Expected Weight Loss: Duodenal Switch

Weight Loss Surgery Improves Non-Alcoholic Fatty Liver Disease

i Jan 24th No Comments by

Non-Alcoholic Fatty Liver Disease (NAFLD) is a very common type of liver disease that is specifically not linked to drinking alcohol. A study’s results were released at the 2014 Digestive Disease Week meeting that showed through a study of 160 people with the non-alcoholic fatty liver disease. The study tracked the process of these individuals having weight loss surgery to see the impact weight loss surgery had on improving non-alcoholic fatty liver disease. The study showed results of curing the liver disease faster than the common treatment options. It also helped with other conditions as a result of the non-alcoholic fatty liver disease, such as fibrosis, steatohepatitis, chronic portal inflammation, lobular inflammation, and steatosis.

What is Non-Alcoholic Fatty Liver Disease?

Fatty Liver Disease

The non-alcoholic fatty liver disease, or NAFLD, most importantly affects the liver. The liver is one of the biggest organs in the body. It is located under the right ribcage and typically weighs a few pounds for adults, shaped like a football. The liver is responsible for sending essential nutrients and energy throughout the body through food and drink sources, as well as helping to clean out bad substances from the body. The non-alcoholic fatty liver disease is caused by fat in the liver cells being built-up when not related to alcohol consumption. In a fatty liver, more than ten percent of the liver’s weight is due to fat.

The non-alcoholic fatty liver disease is most common in people who have a BMI of 35 or more, and with conditions like diabetes or high cholesterol. While it is also linked to obesity, rapid weight loss and bad eating habits can also cause NAFLD, which is why researchers were so surprised by the results of patients undergoing weight loss surgery who ended up finding relief for the liver disease.

NAFLD Symptoms

Signs of non-alcoholic fatty liver disease or NAFLD symptoms include weight loss, fatigue, abdominal pain, nausea, poor appetite, and skin or eyes that are turning a yellow color. It is typically diagnosed through a blood test that shows high liver enzyme counts in the blood. Imaging tests are sometimes used to help confirm the diagnosis. Following a healthy diet and exercise routine, trying to lose weight, getting your cholesterol level in check, and avoiding alcohol are all common treatment options for NAFLD.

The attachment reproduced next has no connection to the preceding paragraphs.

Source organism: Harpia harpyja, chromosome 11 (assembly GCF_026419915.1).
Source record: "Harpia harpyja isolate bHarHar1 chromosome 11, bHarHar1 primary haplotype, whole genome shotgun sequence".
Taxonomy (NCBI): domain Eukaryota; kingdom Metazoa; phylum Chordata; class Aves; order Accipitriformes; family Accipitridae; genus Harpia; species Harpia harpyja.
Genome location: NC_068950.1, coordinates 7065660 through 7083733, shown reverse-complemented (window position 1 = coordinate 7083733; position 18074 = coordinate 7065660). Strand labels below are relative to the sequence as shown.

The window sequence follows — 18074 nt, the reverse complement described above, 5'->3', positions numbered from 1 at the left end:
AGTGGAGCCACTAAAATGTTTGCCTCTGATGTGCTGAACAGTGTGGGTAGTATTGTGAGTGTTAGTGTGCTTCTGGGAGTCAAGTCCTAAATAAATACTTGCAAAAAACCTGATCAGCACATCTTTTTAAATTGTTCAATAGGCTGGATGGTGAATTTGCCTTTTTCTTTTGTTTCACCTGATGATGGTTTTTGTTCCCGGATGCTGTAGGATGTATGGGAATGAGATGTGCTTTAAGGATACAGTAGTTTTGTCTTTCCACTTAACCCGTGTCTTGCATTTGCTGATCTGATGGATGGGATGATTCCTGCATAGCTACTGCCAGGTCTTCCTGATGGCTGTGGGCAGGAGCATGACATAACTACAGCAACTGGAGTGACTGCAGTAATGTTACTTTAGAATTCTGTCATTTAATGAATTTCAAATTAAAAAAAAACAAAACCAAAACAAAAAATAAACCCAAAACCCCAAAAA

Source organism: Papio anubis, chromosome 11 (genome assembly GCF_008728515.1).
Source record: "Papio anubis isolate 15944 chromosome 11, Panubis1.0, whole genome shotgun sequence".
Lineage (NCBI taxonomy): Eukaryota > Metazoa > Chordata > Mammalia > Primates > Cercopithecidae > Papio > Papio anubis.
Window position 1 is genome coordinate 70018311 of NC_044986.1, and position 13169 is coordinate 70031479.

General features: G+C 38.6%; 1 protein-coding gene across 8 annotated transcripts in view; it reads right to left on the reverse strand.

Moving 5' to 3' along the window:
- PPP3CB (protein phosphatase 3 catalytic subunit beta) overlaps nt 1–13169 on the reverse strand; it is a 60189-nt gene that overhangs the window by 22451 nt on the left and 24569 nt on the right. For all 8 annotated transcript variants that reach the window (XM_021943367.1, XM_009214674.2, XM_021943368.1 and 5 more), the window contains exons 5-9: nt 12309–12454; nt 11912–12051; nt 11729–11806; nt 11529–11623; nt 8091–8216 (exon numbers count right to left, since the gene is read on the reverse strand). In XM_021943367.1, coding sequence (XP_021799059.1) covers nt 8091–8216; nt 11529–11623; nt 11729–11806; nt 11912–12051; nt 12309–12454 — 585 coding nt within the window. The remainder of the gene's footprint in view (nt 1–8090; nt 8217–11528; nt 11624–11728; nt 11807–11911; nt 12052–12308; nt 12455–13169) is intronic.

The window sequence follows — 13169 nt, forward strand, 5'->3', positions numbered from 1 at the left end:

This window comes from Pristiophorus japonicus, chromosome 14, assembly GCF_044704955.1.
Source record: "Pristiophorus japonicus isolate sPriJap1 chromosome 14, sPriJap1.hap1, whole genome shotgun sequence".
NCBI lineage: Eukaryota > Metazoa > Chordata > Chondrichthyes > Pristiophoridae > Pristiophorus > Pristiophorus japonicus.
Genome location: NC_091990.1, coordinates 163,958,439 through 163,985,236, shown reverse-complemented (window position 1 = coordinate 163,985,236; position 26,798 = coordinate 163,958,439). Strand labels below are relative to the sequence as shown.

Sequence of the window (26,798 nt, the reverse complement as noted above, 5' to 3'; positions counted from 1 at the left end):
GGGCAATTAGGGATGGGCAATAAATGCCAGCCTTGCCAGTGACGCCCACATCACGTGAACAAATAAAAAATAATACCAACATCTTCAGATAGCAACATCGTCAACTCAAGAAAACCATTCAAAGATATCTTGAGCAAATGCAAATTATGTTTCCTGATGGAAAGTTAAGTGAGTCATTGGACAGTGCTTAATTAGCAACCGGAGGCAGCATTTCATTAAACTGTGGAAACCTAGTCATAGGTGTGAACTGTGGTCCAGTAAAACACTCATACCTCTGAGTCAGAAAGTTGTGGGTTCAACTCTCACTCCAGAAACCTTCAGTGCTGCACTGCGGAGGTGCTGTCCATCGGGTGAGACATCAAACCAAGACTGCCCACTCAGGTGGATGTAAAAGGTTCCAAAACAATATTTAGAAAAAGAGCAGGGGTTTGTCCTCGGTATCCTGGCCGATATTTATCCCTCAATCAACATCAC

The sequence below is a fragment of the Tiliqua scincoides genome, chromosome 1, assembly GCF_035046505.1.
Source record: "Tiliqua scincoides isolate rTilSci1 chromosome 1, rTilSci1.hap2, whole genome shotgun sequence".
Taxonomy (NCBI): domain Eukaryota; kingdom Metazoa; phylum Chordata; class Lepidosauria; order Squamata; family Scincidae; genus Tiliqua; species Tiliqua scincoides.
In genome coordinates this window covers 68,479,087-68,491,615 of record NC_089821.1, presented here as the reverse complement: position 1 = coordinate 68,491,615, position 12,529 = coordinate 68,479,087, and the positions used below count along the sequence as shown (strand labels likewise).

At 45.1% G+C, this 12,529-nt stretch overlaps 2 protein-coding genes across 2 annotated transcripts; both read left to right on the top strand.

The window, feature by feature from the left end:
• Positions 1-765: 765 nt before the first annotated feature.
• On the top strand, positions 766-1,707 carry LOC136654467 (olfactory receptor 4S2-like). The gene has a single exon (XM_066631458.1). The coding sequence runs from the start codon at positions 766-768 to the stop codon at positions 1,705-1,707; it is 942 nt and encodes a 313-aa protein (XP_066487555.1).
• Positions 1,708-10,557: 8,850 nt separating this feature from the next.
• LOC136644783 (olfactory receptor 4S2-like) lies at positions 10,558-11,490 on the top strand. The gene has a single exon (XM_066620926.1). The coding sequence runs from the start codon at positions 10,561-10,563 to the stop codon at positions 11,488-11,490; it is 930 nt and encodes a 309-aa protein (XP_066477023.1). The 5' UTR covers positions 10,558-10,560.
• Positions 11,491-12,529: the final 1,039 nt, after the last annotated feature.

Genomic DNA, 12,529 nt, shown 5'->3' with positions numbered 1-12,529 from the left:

The Link Between Non-Alcoholic Fatty Liver Disease and Obesity

The National Institutes of Health found a persistent link between weight loss and helping to treat non-alcoholic fatty liver disease. Since NAFLD is one of the most common liver diseases in the world, they wanted to see how much obesity and weight loss affected those with the disease. The study looked at the different treatments options that were often used for patients with the disease but showed a big difference in patients that lost weight. They found that weight loss through bariatric surgery, in particular, helped with inflammatory issues with the disease and contribute to improving the metabolic rate of the patients.

Weight Loss Surgery Improves NAFLD

The study found that about a year after losing about 10 percent of their body weight, this group of patients who lost weight saw significant improvements in their liver disease, including helping many of the side effects associated with it. It should be noted, however, that not everyone with NAFLD has trouble with obesity. They looked at obese patients with the non-alcoholic fatty liver disease who then lost weight and saw improvement in their condition. Patients with NAFLD who are not overweight will not see improvement by losing some of their weight.

Study on Weight Loss Surgery for NAFLD Patients

Another study that was performed on patients who went through weight loss surgery after being diagnosed with the non-alcoholic fatty liver disease was released at the Digestive Disease Week meeting in 2014 and conducted by researchers at the University of South Florida, Tampa. This study included 160 patients who had NAFLD and related diseases like chronic portal inflammation and fibrosis. Michel Murr, MD, a senior investigator for the study, spoke at the meeting and talked about how surprised researchers were at the improvement following bariatric surgery. Based on the findings of the study, they believe anyone who has NAFLD and a BMI of 35-40 should consider getting weight loss surgery to help alongside their other medical treatments. Among participants of the study, 82 percent of them were women, and the average age was 46 years at the first biopsy.

What Were the Results?

After the study, they noticed improved or resolved fibrosis of grade 2 and 3 in over half of the patients. They also found that 1 of 3 patients with preoperative cirrhosis also had improvement after weight loss surgery. Through their findings, they found these types of numbers across the board, with some patients finding relief from nearly every condition related to their non-alcoholic fatty liver disease. They also looked at patients not yet diagnosed with NAFLD who had a BMI of 40 or more, seeing that most patients within this range of morbid or severe obesity had the non-alcoholic fatty liver disease even if they didn’t know it.